Classic Cars: Do Japanese Models Qualify?
The classic car establishment used to turn its nose up at Nissan Skylines and Datsun 240Z coupés but could the tide be turning for modern Japanese classics?
The short answer is no, Japanese automakers didn’t produce anything noteworthy prior to WWII, which is what properly classic cars have to be but if we expand this to “modern” classics then the answer might be very different. Hold on, you might say. Who made these rules anyway, and isn’t modern classic a contradiction? Well, read on and find out for yourself.
The classic car establishment used to turn its nose up at things like Nissan Skylines and Datsun 240Z coupés but could the tide be turning for modern Japanese classics and will they soon sit in collections alongside 1970s Ferraris and 80s Porsches?
When the Beaulieu (the British National Motor Museum) opened its gates for a Simply Japanese rally on the last weekend of July, it attracted 1,248 cars, 35 different owners clubs and 2500 visitors.
Yet when it comes to events like the Pebble Beach Concours d’Elegance in California, a pristine Japanese car will be a rare sight indeed on the impeccably manicured lawns among the Bugattis and Mercedes.
“There are no pre-war Japanese classics, as such,” explains Peter Haynes from the RM Sotheby’s auction house. The oldest concours events still adhere to the rule that only cars built before WWII are genuine classics.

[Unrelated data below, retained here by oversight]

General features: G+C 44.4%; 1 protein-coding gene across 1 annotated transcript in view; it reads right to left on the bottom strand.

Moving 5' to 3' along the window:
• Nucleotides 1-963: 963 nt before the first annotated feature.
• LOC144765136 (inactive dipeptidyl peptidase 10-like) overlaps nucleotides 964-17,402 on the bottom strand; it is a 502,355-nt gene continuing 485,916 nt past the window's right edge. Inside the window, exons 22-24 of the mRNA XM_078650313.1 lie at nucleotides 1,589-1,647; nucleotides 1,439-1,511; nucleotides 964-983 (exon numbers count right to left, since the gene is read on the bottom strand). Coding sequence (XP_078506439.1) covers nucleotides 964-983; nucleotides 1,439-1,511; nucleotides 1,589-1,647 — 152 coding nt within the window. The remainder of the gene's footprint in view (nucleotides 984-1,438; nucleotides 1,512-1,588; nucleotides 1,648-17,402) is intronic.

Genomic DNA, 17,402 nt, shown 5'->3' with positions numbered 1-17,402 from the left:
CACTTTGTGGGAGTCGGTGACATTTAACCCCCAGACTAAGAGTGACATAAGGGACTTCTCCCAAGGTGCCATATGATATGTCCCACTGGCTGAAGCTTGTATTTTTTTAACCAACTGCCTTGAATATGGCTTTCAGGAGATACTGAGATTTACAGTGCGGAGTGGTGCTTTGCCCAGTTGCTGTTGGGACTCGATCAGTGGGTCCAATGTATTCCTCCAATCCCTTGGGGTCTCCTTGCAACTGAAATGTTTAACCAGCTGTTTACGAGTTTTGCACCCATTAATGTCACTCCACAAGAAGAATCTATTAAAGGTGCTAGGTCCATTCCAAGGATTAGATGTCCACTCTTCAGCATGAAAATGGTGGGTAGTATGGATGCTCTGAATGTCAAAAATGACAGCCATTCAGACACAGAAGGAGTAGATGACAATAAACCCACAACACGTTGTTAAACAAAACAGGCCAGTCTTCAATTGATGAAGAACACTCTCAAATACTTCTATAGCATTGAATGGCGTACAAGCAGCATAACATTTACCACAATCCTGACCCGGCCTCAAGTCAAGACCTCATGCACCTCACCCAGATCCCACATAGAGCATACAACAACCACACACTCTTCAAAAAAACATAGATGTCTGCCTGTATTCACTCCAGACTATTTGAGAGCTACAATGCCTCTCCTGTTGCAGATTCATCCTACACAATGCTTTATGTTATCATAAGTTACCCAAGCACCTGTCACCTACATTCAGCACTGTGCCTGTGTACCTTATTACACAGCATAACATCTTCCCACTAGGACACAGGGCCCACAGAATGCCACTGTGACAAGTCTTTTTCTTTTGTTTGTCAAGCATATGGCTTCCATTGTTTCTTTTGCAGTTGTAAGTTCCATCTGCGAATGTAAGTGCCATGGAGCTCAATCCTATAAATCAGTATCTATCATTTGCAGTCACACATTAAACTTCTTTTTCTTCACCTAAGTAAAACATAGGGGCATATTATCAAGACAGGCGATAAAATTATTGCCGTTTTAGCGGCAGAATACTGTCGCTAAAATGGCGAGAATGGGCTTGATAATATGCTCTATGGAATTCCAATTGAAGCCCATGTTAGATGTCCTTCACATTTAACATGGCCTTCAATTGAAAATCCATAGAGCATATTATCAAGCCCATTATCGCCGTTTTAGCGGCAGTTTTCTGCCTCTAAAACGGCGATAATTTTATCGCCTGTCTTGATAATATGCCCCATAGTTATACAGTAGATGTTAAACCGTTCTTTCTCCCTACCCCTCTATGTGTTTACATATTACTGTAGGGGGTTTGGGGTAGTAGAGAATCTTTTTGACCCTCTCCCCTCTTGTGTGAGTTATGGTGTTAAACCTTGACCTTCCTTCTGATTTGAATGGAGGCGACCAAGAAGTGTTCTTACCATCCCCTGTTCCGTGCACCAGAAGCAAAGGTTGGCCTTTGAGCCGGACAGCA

However, even with the rise of the ‘modern classic’ – think 1950s and 60s Ferraris – Japanese cars have been unfairly overlooked, until now.
“There was a kind of snobbishness but there definitely is a change. Japanese cars of a sexy, sporty nature began to emerge in the 1960s and certainly really came into prominence in the 1970s and 80s,” says Haynes.
It started with the Toyota 2000GT, launched in 1967. “That car has been making $1 million or close to it for a number of years at US auctions,” Haynes points out. And now other cars are starting to find themselves in the same auction catalogues.
This is partly due to people finally accepting that a cool car is a cool car, but part of it is a new generation of collectors.
The lure of nostalgia
Pre-war cars are considered classics because when the classic market first started booming that’s what collectors were buying – the exotic cars of their childhood.
“Those people are no longer with us,” says Haynes. “If you look at buyers at an auction now they are in their 40s and 50s and 60s and they are people of a different era and so are the cars they covet.”
The 2000GT will remain the gold standard because of its rarity – 350 built – but a quick look through the Bonham’s, RM Sotheby’s, Gooding & Co and Mecum catalogues (the four auction houses hosting Monterey auctions during Pebble Beach) will show a growing choice of 1960s, 70s and even 80s modern Japanese classics in amongst the 1960s Ferraris and 1970s Porsches.
“Early [Nissan] Skylines are becoming desirable and even some of the sort of more utilitarian stuff like the [Toyota] Land Cruiser. They’re highly regarded and go for pretty big money,” says Haynes. “Whatever snobbishness may have existed, I think that it’s going – look at the Datsun 240Z. People are finally looking at it as a car and saying that it is a really great looking car…They are finally being perceived as desirable and the values will continue to grow.”